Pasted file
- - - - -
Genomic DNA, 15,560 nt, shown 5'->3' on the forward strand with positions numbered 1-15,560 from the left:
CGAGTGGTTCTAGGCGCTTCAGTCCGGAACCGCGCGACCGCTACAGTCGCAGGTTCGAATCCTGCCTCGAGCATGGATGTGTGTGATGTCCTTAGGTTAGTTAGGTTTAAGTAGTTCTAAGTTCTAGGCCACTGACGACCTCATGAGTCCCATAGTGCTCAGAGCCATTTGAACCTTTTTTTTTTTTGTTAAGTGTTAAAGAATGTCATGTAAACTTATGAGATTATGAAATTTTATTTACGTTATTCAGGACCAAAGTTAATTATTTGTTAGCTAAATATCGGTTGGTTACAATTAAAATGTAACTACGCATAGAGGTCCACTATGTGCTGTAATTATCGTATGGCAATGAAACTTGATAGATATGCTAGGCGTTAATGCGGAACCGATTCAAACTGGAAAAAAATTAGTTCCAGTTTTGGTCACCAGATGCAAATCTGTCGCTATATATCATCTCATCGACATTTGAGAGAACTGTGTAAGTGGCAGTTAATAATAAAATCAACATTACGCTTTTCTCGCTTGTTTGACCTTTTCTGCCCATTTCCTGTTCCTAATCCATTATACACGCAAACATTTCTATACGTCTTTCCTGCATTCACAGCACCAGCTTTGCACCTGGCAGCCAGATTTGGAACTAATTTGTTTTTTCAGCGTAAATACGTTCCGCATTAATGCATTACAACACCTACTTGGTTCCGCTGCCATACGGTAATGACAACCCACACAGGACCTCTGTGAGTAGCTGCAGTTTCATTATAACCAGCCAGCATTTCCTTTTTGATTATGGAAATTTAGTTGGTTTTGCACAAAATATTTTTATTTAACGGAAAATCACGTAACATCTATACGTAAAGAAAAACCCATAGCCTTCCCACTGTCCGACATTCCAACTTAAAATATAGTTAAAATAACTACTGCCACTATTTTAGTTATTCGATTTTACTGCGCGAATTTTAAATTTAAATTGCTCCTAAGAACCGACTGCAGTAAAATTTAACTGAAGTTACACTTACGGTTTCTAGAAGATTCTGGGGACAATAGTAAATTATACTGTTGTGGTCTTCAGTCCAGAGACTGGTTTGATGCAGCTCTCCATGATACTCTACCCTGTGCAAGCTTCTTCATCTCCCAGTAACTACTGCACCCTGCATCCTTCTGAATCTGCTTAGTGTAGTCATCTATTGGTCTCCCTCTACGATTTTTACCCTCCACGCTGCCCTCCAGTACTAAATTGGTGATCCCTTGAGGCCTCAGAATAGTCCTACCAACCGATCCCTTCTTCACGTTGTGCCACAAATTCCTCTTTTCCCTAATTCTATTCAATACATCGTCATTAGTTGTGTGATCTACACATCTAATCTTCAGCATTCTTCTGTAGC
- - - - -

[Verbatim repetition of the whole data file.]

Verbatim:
Genomic DNA, 15,560 nt, shown 5'->3' on the forward strand with positions numbered 1-15,560 from the left:
CGAGTGGTTCTAGGCGCTTCAGTCCGGAACCGCGCGACCGCTACAGTCGCAGGTTCGAATCCTGCCTCGAGCATGGATGTGTGTGATGTCCTTAGGTTAGTTAGGTTTAAGTAGTTCTAAGTTCTAGGCCACTGACGACCTCATGAGTCCCATAGTGCTCAGAGCCATTTGAACCTTTTTTTTTTTTGTTAAGTGTTAAAGAATGTCATGTAAACTTATGAGATTATGAAATTTTATTTACGTTATTCAGGACCAAAGTTAATTATTTGTTAGCTAAATATCGGTTGGTTACAATTAAAATGTAACTACGCATAGAGGTCCACTATGTGCTGTAATTATCGTATGGCAATGAAACTTGATAGATATGCTAGGCGTTAATGCGGAACCGATTCAAACTGGAAAAAAATTAGTTCCAGTTTTGGTCACCAGATGCAAATCTGTCGCTATATATCATCTCATCGACATTTGAGAGAACTGTGTAAGTGGCAGTTAATAATAAAATCAACATTACGCTTTTCTCGCTTGTTTGACCTTTTCTGCCCATTTCCTGTTCCTAATCCATTATACACGCAAACATTTCTATACGTCTTTCCTGCATTCACAGCACCAGCTTTGCACCTGGCAGCCAGATTTGGAACTAATTTGTTTTTTCAGCGTAAATACGTTCCGCATTAATGCATTACAACACCTACTTGGTTCCGCTGCCATACGGTAATGACAACCCACACAGGACCTCTGTGAGTAGCTGCAGTTTCATTATAACCAGCCAGCATTTCCTTTTTGATTATGGAAATTTAGTTGGTTTTGCACAAAATATTTTTATTTAACGGAAAATCACGTAACATCTATACGTAAAGAAAAACCCATAGCCTTCCCACTGTCCGACATTCCAACTTAAAATATAGTTAAAATAACTACTGCCACTATTTTAGTTATTCGATTTTACTGCGCGAATTTTAAATTTAAATTGCTCCTAAGAACCGACTGCAGTAAAATTTAACTGAAGTTACACTTACGGTTTCTAGAAGATTCTGGGGACAATAGTAAATTATACTGTTGTGGTCTTCAGTCCAGAGACTGGTTTGATGCAGCTCTCCATGATACTCTACCCTGTGCAAGCTTCTTCATCTCCCAGTAACTACTGCACCCTGCATCCTTCTGAATCTGCTTAGTGTAGTCATCTATTGGTCTCCCTCTACGATTTTTACCCTCCACGCTGCCCTCCAGTACTAAATTGGTGATCCCTTGAGGCCTCAGAATAGTCCTACCAACCGATCCCTTCTTCACGTTGTGCCACAAATTCCTCTTTTCCCTAATTCTATTCAATACATCGTCATTAGTTGTGTGATCTACACATCTAATCTTCAGCATTCTTCTGTAGC